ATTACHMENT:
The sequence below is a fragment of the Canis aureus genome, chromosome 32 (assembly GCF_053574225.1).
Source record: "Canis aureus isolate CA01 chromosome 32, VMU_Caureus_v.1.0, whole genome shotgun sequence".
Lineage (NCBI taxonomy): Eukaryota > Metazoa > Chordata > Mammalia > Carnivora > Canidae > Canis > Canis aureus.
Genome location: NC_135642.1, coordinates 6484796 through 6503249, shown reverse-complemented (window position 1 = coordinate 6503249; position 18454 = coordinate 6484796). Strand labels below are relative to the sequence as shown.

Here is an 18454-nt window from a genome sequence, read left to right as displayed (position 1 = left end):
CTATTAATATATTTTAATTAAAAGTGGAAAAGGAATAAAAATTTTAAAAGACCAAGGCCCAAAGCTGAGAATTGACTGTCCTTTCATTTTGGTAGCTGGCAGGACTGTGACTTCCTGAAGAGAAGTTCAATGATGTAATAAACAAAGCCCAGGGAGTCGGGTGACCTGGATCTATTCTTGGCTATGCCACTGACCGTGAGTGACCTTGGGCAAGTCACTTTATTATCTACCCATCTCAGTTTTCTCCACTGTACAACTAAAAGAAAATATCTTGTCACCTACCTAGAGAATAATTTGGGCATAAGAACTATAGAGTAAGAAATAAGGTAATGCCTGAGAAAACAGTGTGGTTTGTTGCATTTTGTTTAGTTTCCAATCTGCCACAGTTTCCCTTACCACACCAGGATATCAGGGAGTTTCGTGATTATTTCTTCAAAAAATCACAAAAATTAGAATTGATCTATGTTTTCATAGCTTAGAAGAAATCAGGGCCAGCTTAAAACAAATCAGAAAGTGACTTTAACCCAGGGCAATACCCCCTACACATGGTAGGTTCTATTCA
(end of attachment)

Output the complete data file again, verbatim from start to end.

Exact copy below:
The sequence below is a fragment of the Canis aureus genome, chromosome 32 (assembly GCF_053574225.1).
Source record: "Canis aureus isolate CA01 chromosome 32, VMU_Caureus_v.1.0, whole genome shotgun sequence".
Lineage (NCBI taxonomy): Eukaryota > Metazoa > Chordata > Mammalia > Carnivora > Canidae > Canis > Canis aureus.
Genome location: NC_135642.1, coordinates 6484796 through 6503249, shown reverse-complemented (window position 1 = coordinate 6503249; position 18454 = coordinate 6484796). Strand labels below are relative to the sequence as shown.

Here is an 18454-nt window from a genome sequence, read left to right as displayed (position 1 = left end):
CTATTAATATATTTTAATTAAAAGTGGAAAAGGAATAAAAATTTTAAAAGACCAAGGCCCAAAGCTGAGAATTGACTGTCCTTTCATTTTGGTAGCTGGCAGGACTGTGACTTCCTGAAGAGAAGTTCAATGATGTAATAAACAAAGCCCAGGGAGTCGGGTGACCTGGATCTATTCTTGGCTATGCCACTGACCGTGAGTGACCTTGGGCAAGTCACTTTATTATCTACCCATCTCAGTTTTCTCCACTGTACAACTAAAAGAAAATATCTTGTCACCTACCTAGAGAATAATTTGGGCATAAGAACTATAGAGTAAGAAATAAGGTAATGCCTGAGAAAACAGTGTGGTTTGTTGCATTTTGTTTAGTTTCCAATCTGCCACAGTTTCCCTTACCACACCAGGATATCAGGGAGTTTCGTGATTATTTCTTCAAAAAATCACAAAAATTAGAATTGATCTATGTTTTCATAGCTTAGAAGAAATCAGGGCCAGCTTAAAACAAATCAGAAAGTGACTTTAACCCAGGGCAATACCCCCTACACATGGTAGGTTCTATTCA